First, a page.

- Controlling lifestyle spending — eating out, entertainment, subscriptions, you know what we’re talking about.
- Reducing transportation costs — try carpooling, using public transportation, or getting a more fuel-efficient vehicle.
- Reducing energy costs — switching off those lights and turning off the air conditioner.
- Refinancing your car
- Negotiating bills
It’s actually super simple. Lower expenses = higher potential savings.
Another big expense that holds back most South Africans is debt. Debt bills tend to accumulate and eat into the income. Sometimes, there’s a complete imbalance between earnings and expenses. Making it impossible to save any money.
With this in mind, it’s worth starting with debt bills first if they’re a problem. You see, debts accumulate interest, and over time, interest costs a lot of money. Several thousand to hundreds of thousands, and even millions depending on the amount of debt.
Struggling to keep up with your debt?
Our team can help make your debt affordable once again.
We help thousands of South Africans to reduce their monthly debt repayments, protect them from legal action, and keep their assets — our team can help you too.
Plug: Services like debt review make it easier to repay monthly debt bills by reducing the instalment — if you want to learn more about debt review, try our assessment to see if you qualify. An expert on our team will tell you all about it.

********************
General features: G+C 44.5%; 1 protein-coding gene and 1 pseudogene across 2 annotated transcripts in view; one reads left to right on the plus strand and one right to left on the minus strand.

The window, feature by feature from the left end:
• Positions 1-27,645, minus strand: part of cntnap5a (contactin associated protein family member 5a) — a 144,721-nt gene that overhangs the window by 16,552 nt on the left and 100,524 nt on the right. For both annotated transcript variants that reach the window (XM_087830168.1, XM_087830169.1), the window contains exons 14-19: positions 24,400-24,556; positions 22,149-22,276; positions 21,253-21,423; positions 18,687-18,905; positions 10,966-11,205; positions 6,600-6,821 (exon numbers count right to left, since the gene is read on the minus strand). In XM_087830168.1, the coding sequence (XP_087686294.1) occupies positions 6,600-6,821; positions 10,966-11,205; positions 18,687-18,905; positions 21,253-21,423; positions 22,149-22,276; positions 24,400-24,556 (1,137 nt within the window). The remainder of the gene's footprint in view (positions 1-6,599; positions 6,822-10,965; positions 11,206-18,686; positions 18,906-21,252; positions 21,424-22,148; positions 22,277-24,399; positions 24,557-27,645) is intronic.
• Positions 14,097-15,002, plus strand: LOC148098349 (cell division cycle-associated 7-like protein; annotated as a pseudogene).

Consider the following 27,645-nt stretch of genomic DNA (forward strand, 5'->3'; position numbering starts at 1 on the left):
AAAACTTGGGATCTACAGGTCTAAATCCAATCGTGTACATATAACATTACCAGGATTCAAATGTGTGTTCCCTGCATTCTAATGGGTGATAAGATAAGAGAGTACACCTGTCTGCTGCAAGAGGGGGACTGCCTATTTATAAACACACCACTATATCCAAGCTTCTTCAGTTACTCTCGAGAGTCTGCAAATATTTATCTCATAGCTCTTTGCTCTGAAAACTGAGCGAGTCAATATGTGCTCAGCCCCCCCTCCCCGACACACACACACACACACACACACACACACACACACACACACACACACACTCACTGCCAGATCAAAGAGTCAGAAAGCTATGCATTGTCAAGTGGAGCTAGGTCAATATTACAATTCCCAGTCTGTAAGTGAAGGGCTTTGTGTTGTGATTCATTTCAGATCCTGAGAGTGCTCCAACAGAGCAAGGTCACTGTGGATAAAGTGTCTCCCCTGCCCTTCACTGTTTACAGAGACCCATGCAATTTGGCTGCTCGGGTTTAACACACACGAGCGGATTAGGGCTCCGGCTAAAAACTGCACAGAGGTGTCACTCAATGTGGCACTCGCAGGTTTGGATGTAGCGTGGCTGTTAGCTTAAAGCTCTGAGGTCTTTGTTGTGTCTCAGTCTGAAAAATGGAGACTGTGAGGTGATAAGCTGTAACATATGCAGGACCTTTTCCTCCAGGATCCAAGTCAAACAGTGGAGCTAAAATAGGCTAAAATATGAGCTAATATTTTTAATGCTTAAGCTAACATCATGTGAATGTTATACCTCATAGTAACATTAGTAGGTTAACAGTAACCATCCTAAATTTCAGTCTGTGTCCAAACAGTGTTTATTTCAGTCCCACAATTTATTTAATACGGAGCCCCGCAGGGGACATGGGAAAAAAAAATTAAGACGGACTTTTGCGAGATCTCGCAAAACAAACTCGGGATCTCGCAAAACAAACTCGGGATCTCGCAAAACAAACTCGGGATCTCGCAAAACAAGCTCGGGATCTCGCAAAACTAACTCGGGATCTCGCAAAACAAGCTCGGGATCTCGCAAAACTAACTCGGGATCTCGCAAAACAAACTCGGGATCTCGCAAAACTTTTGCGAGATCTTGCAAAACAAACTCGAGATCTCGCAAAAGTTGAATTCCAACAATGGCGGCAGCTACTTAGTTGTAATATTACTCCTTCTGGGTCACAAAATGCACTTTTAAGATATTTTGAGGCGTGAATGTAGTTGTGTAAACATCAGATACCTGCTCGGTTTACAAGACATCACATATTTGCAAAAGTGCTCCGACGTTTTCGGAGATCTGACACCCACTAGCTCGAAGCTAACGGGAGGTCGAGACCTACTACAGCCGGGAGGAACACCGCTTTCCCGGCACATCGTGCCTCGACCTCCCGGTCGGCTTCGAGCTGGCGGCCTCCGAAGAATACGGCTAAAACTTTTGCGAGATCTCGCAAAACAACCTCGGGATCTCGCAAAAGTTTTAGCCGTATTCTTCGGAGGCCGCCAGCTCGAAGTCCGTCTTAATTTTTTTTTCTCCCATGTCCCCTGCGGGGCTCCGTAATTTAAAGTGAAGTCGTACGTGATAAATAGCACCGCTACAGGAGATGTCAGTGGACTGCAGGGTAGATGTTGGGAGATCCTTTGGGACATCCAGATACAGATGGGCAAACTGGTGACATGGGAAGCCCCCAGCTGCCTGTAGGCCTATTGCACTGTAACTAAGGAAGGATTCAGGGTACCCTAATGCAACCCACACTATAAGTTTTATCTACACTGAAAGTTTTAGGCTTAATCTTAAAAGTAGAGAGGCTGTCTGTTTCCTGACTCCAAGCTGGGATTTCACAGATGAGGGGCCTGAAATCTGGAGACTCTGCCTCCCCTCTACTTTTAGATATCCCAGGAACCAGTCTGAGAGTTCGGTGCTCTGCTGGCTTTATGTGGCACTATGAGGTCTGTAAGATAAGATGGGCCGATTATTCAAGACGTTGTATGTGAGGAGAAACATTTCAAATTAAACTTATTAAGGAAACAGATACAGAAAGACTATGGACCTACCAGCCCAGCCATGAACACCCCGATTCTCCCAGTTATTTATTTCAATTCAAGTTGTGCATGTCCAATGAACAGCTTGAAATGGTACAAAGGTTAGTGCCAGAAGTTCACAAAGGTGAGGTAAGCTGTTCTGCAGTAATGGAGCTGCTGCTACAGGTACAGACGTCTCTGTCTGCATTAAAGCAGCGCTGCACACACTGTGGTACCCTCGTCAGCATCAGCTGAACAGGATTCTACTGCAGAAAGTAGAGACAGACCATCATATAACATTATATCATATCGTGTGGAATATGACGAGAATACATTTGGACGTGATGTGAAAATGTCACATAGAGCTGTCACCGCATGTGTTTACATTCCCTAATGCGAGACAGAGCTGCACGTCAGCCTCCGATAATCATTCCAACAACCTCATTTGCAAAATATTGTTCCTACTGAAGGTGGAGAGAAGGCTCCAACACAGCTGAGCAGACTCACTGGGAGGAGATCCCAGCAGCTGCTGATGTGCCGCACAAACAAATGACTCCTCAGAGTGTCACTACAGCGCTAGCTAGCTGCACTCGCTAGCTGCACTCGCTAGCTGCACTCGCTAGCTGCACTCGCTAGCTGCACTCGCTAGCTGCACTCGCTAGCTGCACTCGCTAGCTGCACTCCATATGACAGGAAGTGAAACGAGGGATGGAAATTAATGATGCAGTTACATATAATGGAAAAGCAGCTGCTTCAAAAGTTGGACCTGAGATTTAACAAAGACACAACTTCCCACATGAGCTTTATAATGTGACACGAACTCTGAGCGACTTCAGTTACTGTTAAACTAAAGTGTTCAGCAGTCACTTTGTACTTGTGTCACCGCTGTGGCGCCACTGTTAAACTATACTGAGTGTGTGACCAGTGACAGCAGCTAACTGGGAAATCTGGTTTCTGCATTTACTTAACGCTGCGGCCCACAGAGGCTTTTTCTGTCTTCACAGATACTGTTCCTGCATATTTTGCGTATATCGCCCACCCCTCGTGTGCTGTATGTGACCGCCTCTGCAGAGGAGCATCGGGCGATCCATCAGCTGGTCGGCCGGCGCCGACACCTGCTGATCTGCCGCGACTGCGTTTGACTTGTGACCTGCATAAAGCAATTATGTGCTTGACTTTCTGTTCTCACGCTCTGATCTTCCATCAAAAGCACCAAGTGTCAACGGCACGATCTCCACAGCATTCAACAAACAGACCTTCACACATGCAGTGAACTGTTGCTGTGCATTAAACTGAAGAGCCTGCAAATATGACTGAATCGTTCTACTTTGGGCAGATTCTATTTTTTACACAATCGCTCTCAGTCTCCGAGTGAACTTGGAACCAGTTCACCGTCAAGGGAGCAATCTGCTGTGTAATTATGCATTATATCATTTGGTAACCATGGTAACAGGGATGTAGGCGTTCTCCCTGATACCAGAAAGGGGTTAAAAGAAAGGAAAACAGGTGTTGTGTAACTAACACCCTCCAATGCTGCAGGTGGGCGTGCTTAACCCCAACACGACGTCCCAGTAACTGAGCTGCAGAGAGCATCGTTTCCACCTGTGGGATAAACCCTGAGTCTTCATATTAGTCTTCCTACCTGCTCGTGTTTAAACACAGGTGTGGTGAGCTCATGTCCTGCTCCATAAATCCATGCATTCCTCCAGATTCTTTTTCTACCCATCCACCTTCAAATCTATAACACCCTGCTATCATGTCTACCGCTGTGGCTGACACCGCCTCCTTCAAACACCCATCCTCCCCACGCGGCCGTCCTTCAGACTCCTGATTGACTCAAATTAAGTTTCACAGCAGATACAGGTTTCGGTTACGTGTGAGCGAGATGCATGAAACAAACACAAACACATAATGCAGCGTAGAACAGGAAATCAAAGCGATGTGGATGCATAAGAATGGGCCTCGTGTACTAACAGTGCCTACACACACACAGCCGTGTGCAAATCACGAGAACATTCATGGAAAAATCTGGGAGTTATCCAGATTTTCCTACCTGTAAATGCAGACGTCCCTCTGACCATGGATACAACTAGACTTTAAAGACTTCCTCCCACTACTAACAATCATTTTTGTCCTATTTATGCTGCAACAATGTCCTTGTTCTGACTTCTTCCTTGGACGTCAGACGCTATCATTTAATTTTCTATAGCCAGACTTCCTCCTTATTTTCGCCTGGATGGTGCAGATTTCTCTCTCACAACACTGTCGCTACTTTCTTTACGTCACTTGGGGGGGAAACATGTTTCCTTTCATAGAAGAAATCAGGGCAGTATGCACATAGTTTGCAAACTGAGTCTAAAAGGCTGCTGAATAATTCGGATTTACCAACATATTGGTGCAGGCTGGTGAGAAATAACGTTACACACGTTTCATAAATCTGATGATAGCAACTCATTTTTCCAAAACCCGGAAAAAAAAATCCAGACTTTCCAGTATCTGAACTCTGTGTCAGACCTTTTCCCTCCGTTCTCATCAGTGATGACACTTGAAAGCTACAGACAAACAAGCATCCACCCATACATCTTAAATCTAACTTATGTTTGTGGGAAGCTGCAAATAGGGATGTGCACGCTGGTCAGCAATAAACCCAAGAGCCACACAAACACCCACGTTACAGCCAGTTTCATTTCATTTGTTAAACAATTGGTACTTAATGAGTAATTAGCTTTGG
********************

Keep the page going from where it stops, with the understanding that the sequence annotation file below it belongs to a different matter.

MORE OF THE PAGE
Next up: saving and investing.
Save and invest (for the future)
✅ Lower expenses = higher potential savings
➡️ Savings and investments
Finally, we’re ready to start saving.
There’s an interim step that we need to mention here. Now that you’ve reduced your expenses, you must readjust your budget.
Income – New reduced expenses = Higher potential savings
Now that you know how much you can save each month. Define your savings sub-categories and make sure to ‘pay yourself first’. This means depositing, transferring and investing the money that you allocate towards savings as soon as you get paid. Pay yourself (by saving) before you pay anyone else (by spending).
Popular savings sub-categories may include:
- An emergency fund,
- Retirement savings,
- Saving for goals (education, deposits/down payments, etc.),
- Travel savings
Decide how much you want/need to save in each category. Start with your most important goals and work backwards from there.
While saving money is awesome, just putting away cash is not a good idea. The value of money depreciates (gets less) over time. So money should be invested so that it can grow (hopefully faster than costs rise).
Here are a couple of ways to invest.
Save like a pro by investing
- Start an emergency fund — emergency funds protect you from making debt or ‘cashing-out’ investments to pay for unexpected emergencies.
- Invest in a retirement fund — SA has the Government Employees Pension Fund (GEPF) for public sector employees and the Retirement Annuity Fund (RAF) for private sector employees. Check ‘em out.
- Open a tax-free savings account — tax-free savings are amazing, and everyone should use them to their advantage. Here’s how tax-free savings accounts work.
- Consider investing in a mix of assets like property, low-risk investments, and stocks — do your homework and find what works for you/suits your budget.
Budgeting, saving money on expenses, and saving for the future are all part of the process. A winning formula for saving more money.
Remember your goal and start the process as soon as possible.
If you find that debt is holding you back and needs addressing so that you can save more effectively — contact My Debt Hero, we’re pros at making debt more affordable and helping South Africans to become debt-free.